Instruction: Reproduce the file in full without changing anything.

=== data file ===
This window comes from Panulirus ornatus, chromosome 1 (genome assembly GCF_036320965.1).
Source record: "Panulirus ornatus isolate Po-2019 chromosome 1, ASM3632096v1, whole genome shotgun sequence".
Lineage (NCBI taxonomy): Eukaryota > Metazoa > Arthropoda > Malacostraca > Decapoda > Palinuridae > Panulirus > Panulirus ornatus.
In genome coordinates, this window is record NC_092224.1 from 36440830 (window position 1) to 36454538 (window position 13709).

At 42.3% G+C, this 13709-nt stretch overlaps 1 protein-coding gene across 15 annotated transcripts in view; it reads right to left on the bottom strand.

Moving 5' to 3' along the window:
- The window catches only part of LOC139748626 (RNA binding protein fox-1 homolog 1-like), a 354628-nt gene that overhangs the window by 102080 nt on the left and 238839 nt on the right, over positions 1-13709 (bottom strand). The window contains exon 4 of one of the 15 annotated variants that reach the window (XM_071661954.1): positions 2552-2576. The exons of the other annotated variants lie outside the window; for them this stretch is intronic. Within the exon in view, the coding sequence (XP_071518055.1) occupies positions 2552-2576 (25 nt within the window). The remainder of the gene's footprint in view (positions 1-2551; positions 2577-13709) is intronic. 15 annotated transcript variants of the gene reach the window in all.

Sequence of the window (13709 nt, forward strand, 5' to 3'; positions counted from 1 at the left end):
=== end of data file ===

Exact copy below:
This window comes from Panulirus ornatus, chromosome 1 (genome assembly GCF_036320965.1).
Source record: "Panulirus ornatus isolate Po-2019 chromosome 1, ASM3632096v1, whole genome shotgun sequence".
Lineage (NCBI taxonomy): Eukaryota > Metazoa > Arthropoda > Malacostraca > Decapoda > Palinuridae > Panulirus > Panulirus ornatus.
In genome coordinates, this window is record NC_092224.1 from 36440830 (window position 1) to 36454538 (window position 13709).

At 42.3% G+C, this 13709-nt stretch overlaps 1 protein-coding gene across 15 annotated transcripts in view; it reads right to left on the bottom strand.

Moving 5' to 3' along the window:
- The window catches only part of LOC139748626 (RNA binding protein fox-1 homolog 1-like), a 354628-nt gene that overhangs the window by 102080 nt on the left and 238839 nt on the right, over positions 1-13709 (bottom strand). The window contains exon 4 of one of the 15 annotated variants that reach the window (XM_071661954.1): positions 2552-2576. The exons of the other annotated variants lie outside the window; for them this stretch is intronic. Within the exon in view, the coding sequence (XP_071518055.1) occupies positions 2552-2576 (25 nt within the window). The remainder of the gene's footprint in view (positions 1-2551; positions 2577-13709) is intronic. 15 annotated transcript variants of the gene reach the window in all.

Sequence of the window (13709 nt, forward strand, 5' to 3'; positions counted from 1 at the left end):